LORAN decision to make or break new industry

WASHINGTON - A decision expected this month from U.S. Transportation Department officials will do more than decide the fate of the RF ground-based Long-Range Aide to Navigation system known as LORAN-C.

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By John Rhea

WASHINGTON - A decision expected this month from U.S. Transportation Department officials will do more than decide the fate of the RF ground-based Long-Range Aide to Navigation system known as LORAN-C.

The decision also will mean life or death for what could be an emerging industry to produce systems incorporating LORAN and the Global Positioning System (GPS) for a broad spectrum of aviation and maritime users.

At issue now is a relatively small budget item of $106 million over the next five years to permit the U.S. Coast Guard to operate LORAN past its Dec. 31, 2000, planned cutoff date. The request, if it receives Transportation Department approval, would become part of the department`s fiscal year 2000 draft budget.

The underlying issue, how- ever, is a desperate attempt by LORAN industry leaders to keep the system alive long enough to apply new technologies.

Specifically, LORAN system makers want to add digital signal processing to create a new generation of receivers to combine the World War II-era LORAN tech-nology and GPS in a system containing built-in backup.

Fueling the industry`s drive are two recent incidents, both involving Continental Airlines commercial flights, in which GPS signals were jammed.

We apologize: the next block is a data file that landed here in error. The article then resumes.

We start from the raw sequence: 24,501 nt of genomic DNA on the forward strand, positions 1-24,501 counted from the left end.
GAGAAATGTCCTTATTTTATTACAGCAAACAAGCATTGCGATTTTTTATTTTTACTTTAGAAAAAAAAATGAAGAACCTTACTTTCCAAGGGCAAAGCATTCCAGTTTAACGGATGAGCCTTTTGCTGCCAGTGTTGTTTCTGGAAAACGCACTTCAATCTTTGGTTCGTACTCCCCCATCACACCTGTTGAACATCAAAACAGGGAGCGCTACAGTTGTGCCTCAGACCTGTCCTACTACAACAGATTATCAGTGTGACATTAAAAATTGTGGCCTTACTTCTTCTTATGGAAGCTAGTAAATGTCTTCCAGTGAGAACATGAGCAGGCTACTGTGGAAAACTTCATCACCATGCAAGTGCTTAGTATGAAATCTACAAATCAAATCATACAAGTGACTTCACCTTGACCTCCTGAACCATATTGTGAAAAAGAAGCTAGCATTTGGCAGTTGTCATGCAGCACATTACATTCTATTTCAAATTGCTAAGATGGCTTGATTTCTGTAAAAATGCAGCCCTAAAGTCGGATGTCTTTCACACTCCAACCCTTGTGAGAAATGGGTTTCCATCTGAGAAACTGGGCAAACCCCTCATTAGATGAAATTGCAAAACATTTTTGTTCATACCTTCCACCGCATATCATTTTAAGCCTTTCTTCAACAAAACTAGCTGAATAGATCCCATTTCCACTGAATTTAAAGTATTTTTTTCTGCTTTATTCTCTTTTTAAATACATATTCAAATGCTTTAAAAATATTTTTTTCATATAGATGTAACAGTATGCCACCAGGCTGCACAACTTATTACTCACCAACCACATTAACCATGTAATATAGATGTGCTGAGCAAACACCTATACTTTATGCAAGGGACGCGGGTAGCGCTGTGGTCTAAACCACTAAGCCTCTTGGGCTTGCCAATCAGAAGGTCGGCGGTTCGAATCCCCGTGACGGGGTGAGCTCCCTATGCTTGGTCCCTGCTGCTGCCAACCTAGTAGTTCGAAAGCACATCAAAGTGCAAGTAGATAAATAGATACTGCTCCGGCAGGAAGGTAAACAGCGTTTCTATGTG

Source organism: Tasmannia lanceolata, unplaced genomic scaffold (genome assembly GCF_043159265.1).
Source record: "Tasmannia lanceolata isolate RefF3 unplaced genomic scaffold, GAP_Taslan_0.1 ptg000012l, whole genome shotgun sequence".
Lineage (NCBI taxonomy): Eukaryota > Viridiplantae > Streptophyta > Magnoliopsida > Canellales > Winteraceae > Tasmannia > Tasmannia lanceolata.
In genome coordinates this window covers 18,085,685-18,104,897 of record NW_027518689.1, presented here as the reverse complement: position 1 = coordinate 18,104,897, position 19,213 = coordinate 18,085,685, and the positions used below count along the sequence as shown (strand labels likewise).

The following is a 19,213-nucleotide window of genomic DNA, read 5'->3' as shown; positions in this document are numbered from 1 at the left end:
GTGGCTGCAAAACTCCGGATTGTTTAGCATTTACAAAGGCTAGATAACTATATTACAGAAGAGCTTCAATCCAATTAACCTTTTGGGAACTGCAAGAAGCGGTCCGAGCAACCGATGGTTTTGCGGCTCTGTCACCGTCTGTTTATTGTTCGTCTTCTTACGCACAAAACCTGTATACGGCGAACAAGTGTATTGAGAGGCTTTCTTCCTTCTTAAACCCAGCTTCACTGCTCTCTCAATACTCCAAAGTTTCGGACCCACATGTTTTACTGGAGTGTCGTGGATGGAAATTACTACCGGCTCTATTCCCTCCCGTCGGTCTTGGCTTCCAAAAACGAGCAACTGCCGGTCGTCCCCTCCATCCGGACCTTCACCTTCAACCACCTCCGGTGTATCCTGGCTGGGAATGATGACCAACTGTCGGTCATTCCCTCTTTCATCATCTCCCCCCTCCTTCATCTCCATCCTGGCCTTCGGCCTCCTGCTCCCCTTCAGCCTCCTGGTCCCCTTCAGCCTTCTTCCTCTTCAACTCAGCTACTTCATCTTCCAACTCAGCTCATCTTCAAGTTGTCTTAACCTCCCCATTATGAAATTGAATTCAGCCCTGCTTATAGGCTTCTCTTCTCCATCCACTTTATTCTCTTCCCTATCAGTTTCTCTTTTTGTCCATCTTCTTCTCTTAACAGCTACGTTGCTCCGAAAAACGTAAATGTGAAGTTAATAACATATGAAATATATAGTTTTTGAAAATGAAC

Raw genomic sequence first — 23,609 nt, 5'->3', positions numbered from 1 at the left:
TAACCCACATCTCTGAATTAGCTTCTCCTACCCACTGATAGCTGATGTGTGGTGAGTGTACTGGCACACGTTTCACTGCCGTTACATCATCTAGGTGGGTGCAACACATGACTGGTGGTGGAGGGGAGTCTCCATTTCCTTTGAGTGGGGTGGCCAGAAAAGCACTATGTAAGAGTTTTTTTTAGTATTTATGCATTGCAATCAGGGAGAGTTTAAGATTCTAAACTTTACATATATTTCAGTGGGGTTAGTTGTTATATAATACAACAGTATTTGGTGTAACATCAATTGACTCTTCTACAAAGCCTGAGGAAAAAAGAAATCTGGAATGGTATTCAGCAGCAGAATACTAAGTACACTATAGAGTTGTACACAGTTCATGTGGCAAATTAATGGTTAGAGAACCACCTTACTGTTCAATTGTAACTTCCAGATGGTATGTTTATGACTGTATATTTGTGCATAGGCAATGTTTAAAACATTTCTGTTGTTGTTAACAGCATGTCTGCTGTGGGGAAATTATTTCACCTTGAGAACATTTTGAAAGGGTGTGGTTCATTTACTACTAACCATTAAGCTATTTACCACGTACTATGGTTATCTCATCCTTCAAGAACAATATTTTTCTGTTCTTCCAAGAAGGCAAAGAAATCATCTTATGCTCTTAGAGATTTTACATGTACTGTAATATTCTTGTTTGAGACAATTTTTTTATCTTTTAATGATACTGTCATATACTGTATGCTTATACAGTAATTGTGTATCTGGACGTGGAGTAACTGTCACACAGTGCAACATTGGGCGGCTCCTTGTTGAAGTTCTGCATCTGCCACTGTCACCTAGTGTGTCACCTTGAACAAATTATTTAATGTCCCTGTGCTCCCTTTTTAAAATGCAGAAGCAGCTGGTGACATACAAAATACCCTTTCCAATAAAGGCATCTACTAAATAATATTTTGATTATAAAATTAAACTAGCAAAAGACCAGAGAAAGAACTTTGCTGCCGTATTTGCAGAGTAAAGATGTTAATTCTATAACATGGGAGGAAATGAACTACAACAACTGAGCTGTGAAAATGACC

The first incident occurred last October in France while French military forces were conducting GPS jamming exercises. Then in December, in what the Air Force described as a faulty antenna test at its Research Laboratory Information Directorate at Rome, N.Y., another Continental jet-liner lost its GPS signal while approaching the New York metropolitan area.

Langhorne Bond, an aviation consultant in Pittsboro, N.C., says these incidents prove GPS is vulnerable to jamming, inadvertent interference, and even to atmospheric effects. Industry representatives displayed a 4-watt GPS jammer at last year`s Moscow Air Show, which they said is effective to ranges of at least 100 miles.

Bond, who led the Federal Aviation Agency (FAA) from 1977 to 1980, says commercial and military users should not depend on a single-thread navigation system. The technology now exists, he insists, to upgrade LORAN at a reasonable cost.

LORAN industry officials are pushing the so-called Eurofix system, originally pioneered at the Technological University of Delft in the Netherlands. Eurofix uses the 100 KHz LORAN signal as a carrier to transmit corrections to the GPS signals over long distances. Because its long wavelengths follow the curvature of the earth, a LORAN signal can be received to distances of greater than 250 miles.